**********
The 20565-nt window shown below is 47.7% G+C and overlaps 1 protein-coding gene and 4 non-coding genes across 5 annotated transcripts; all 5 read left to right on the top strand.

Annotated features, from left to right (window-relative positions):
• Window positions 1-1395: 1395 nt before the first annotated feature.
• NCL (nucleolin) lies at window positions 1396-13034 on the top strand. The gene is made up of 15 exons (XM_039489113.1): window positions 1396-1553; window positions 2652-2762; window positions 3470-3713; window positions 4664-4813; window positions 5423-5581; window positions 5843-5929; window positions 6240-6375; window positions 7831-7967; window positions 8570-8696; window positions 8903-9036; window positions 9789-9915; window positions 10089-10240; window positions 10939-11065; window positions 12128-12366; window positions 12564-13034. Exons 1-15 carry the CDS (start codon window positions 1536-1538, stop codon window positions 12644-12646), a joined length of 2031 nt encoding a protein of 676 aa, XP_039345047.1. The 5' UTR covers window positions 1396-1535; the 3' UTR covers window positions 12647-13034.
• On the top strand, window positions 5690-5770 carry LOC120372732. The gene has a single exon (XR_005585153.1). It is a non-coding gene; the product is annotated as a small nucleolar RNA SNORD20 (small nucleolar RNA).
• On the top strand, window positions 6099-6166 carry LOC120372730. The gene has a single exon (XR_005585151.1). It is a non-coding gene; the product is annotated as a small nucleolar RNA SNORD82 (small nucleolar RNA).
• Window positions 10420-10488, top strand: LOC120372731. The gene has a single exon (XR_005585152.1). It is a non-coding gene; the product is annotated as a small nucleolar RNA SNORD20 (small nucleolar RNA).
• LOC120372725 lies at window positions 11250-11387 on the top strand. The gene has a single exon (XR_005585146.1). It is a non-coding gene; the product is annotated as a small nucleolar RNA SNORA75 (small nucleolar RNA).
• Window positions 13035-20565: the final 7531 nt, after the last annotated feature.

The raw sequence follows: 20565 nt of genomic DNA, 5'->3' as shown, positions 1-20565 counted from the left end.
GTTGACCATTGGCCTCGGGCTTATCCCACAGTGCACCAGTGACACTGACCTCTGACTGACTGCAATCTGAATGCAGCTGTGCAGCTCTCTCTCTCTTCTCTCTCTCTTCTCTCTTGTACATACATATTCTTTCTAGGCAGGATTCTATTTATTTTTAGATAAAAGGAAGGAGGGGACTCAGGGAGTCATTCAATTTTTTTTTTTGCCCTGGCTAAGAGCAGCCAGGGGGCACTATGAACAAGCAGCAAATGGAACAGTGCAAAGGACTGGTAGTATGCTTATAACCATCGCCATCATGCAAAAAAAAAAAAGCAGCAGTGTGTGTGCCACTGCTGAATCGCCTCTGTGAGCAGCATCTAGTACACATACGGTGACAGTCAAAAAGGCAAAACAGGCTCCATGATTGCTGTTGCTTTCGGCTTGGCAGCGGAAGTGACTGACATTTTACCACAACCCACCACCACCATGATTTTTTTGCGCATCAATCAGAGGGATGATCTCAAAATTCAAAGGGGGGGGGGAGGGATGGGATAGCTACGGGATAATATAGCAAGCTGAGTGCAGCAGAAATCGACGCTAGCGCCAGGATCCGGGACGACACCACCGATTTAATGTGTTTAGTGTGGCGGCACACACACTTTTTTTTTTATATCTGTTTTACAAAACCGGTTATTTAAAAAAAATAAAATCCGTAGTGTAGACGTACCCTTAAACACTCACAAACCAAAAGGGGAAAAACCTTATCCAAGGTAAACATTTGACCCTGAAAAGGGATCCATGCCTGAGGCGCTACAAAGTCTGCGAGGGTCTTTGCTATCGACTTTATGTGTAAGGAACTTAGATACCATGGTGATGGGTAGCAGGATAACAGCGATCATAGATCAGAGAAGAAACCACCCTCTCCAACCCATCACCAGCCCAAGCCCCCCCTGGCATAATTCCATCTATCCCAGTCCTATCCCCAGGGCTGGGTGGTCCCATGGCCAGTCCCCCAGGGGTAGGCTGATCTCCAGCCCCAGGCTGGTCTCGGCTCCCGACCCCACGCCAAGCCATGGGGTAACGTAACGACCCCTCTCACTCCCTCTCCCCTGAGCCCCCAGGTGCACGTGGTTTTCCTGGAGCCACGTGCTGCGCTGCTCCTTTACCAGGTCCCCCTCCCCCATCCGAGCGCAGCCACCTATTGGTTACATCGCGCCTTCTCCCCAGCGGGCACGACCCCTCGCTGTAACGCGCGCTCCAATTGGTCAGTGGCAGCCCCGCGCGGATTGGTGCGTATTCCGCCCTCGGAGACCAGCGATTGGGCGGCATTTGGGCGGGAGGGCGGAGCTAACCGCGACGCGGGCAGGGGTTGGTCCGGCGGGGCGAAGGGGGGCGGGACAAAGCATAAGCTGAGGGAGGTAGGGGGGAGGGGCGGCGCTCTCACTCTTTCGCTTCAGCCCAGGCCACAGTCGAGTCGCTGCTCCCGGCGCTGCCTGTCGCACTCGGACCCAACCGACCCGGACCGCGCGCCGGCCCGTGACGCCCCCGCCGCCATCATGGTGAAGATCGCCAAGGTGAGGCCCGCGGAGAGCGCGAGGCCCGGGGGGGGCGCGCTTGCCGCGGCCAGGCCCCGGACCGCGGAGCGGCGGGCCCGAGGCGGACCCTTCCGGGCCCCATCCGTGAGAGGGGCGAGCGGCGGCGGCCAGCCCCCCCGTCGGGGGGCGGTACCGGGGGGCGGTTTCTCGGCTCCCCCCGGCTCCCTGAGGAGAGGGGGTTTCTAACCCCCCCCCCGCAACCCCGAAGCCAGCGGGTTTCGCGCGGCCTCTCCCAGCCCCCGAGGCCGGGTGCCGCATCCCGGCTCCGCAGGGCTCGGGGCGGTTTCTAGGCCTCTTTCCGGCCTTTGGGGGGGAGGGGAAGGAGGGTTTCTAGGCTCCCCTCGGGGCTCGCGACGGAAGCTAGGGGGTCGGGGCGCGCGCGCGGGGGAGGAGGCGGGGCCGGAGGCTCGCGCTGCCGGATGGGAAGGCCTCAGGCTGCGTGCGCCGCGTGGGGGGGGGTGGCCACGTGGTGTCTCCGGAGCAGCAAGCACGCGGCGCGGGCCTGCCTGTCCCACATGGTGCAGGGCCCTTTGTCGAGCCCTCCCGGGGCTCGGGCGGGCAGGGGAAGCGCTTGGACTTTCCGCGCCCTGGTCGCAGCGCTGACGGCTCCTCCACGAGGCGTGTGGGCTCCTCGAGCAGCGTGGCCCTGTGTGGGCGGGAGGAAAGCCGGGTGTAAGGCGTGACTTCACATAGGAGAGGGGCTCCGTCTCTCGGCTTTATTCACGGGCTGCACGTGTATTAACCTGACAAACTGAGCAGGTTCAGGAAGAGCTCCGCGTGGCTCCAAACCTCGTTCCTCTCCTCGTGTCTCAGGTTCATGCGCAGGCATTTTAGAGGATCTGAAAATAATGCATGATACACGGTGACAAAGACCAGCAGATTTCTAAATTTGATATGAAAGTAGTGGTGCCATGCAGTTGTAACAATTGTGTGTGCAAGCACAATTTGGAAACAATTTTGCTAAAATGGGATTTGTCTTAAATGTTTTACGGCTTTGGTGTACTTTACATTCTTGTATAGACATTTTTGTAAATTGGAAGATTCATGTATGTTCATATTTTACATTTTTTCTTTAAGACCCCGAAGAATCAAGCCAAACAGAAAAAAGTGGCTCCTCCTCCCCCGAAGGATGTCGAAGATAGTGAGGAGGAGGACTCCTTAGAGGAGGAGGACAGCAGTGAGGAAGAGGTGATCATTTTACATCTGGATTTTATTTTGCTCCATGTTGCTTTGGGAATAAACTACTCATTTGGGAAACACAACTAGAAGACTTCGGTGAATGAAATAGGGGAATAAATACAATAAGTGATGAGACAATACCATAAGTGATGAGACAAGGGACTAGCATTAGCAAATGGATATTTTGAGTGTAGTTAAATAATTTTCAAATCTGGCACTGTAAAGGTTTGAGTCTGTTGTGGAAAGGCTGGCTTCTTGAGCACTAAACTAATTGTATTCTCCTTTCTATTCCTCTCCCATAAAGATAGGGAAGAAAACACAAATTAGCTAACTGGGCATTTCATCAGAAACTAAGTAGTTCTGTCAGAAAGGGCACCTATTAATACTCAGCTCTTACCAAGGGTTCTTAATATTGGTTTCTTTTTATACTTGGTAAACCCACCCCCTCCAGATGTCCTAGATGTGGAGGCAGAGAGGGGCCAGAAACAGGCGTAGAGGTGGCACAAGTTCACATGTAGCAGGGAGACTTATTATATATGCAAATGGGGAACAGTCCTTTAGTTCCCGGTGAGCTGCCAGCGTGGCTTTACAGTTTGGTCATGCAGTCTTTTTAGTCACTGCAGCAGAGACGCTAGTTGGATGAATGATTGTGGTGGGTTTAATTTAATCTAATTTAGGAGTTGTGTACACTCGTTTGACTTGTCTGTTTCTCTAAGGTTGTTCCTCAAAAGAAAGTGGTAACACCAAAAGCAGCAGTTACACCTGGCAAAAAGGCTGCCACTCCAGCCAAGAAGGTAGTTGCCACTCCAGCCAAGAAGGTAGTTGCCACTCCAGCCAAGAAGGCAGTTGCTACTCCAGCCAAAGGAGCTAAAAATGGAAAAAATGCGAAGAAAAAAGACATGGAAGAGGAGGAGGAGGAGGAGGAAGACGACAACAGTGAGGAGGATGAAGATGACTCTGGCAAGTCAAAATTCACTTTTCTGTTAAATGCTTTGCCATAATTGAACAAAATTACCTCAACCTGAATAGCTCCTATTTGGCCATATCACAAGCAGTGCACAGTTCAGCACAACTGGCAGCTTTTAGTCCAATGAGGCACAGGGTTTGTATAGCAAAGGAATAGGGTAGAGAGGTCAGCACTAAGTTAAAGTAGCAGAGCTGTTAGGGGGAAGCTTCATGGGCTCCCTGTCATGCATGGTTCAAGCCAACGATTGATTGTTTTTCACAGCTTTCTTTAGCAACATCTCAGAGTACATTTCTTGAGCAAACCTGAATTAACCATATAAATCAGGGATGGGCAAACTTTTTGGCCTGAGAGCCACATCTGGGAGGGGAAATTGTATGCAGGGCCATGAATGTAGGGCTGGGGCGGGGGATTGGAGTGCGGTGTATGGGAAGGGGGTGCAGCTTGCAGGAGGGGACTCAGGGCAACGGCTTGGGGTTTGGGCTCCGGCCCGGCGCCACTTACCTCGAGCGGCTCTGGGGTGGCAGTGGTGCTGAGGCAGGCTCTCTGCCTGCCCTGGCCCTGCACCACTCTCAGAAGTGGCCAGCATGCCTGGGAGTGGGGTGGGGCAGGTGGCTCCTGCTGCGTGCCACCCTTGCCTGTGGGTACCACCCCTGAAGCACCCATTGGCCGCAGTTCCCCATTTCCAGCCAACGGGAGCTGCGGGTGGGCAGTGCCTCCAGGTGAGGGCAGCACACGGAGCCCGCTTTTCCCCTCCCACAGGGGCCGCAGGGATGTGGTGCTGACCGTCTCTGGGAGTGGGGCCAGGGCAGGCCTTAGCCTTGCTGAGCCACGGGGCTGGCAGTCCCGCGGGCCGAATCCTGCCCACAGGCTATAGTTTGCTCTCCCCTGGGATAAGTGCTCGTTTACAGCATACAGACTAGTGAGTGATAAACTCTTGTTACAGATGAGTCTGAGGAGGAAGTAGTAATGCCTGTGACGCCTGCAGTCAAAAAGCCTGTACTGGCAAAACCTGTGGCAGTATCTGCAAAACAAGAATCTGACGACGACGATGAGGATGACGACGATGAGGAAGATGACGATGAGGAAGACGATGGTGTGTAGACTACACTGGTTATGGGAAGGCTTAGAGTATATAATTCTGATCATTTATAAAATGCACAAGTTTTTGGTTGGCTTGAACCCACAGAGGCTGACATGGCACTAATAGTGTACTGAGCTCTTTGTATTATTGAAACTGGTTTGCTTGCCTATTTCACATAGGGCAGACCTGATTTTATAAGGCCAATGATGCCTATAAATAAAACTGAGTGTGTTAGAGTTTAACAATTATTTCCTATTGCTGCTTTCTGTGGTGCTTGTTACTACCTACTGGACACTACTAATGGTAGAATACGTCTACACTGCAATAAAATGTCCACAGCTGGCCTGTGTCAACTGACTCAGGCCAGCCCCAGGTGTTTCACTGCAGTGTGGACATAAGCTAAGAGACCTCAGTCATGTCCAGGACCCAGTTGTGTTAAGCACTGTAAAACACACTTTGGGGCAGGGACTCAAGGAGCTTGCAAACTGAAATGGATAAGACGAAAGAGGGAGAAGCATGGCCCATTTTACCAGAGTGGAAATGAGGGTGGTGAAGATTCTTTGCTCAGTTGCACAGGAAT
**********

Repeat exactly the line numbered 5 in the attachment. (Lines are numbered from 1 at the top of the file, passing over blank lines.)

• On the top strand, window positions 5690-5770 carry LOC120372732. The gene has a single exon (XR_005585153.1). It is a non-coding gene; the product is annotated as a small nucleolar RNA SNORD20 (small nucleolar RNA).